When Google gets started releasing changes and updates, they really go
all out. On the heels of the new Gmail inbox and the new linkbuilding
guidelines, Google has also recently rolled another feature. While the
first two deal with two big chunks of internet marketing real
estate-email marketing and SEO respectively-this latest rollout hits
marketers right where it counts-in the content.
The new “in-depth article” feature that Google rolled out brings up the
age-old question, “What is quality content?” In the “Content is King”
age, this is a question that is constantly being redefined for internet
marketers, being pushed further and further to the boundaries by
mystical Pandas and Penguins. But now, Google has pushed this concept
of quality content even further-it must now be “in-depth!” Wait, what
the heck does that mean!
The Quality Question Unconfused
As if things couldn’t get confusing enough, apparently this new feature
was pushed along by the statistic that 10% of people who are making
daily searches want content that is more “in-depth.” Okay. Ever the
giver, Google has given the people what they need-and coincidentally
what 90% of the people apparently don’t care about-with in-depth
Of course, this raises the question about just how many resources we as
marketers should be directing into this 10% of the market and if you
said “10% of our marketing resources”, you might be jumping the gun.
The idea behind the in-depth audience is that Google is trying to create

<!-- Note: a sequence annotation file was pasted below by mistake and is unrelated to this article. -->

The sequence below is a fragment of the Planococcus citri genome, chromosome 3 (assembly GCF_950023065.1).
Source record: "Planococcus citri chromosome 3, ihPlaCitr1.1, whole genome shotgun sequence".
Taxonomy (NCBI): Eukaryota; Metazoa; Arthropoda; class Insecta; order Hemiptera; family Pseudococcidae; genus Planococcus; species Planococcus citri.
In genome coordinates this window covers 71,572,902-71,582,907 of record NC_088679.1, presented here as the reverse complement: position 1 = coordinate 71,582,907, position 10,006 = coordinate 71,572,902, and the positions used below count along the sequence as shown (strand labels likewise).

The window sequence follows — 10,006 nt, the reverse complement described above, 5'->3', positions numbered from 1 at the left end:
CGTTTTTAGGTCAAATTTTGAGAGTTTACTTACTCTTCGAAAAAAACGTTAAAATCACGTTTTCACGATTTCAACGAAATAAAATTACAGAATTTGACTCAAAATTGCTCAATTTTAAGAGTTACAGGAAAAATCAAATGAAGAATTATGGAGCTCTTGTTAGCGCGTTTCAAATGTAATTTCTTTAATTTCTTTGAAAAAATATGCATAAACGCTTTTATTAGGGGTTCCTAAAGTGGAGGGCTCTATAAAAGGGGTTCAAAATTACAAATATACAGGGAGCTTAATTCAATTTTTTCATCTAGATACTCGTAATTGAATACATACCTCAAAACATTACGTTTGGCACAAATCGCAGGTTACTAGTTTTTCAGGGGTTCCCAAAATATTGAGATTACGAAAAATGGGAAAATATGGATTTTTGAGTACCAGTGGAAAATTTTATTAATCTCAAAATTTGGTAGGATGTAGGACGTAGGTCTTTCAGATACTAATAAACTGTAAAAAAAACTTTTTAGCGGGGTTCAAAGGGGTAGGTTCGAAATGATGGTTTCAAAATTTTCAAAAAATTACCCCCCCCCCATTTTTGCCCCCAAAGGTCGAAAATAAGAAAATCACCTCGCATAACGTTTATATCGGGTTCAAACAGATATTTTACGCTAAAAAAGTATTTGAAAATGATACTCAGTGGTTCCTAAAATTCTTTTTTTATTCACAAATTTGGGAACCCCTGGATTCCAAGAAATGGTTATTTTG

the “perfect search engine” which they have loosely defined as the
searcher getting the right information at the right time without the
viewer even asking for it.
Wait, does this mean that Google is actually a giant marketing firm?
Well of course it is! How can you bring people information that they
don’t know they want? That’s the marketers job, so with this, Google
has really outed its motives. Of course, we all knew that, so with that
in mind, let’s take the real “in-depth” look at in-depth articles.
What Constitutes an In-Depth Article?
It may come as no surprise that the in-depth article results from Google
come from the big brand names in information. Essentially, the big fish
in Google just got 10% bigger. Well-published sources are coming up big
in these in-depth searches despite the fact that Google promises,
“you’ll also find some great articles from lesser-known publications and
blogs.” Who knows if that’s something that is going to come, but right
now, is it really worth trying for that? Or should this in-depth
article sector be completely ignored?
Right now, I’m leaning towards the latter. Until Google can make some
big strides in proving that this isn’t just another way to get the big
cats even fatter, it doesn’t behoove the common internet marketer to
spend marketing funds on cracking this niche. Just keep plugging away
at quality content and let the market come to you.
Diving into the Depths
But what if you want to go for an in-depth ranking? Well, the
guidelines seem simple enough.
– First, the content has to be well-researched, comprehensive,
completely unique and utterly informative.
– It must also be between 2000 and 5000 words and about 20% of your
content needs to stay relevant for at least the next four months
(sorry fringe marketers in constantly shifting landscapes).
– you have to have an indexable image (at least one)
– Hour markup language has to have a headline, alternate headline,
image, description, publishing date, content, pagination,
canonicalization, a log and authorship.
– Oh, and it goes without saying that if you don’t have a Google+ account,
don’t bother trying.
now even if you do decide you want to start creating in-depth articles,
it doesn’t mean they have to take you a lot longer to create. you can
still create very high quality articles FAST! How does 10 minutes sound?
Author: Garry Desmarais
If you’d like to be able to write unique articles in 10 minutes then
you’ll probably want to check out 10 Minute Articles.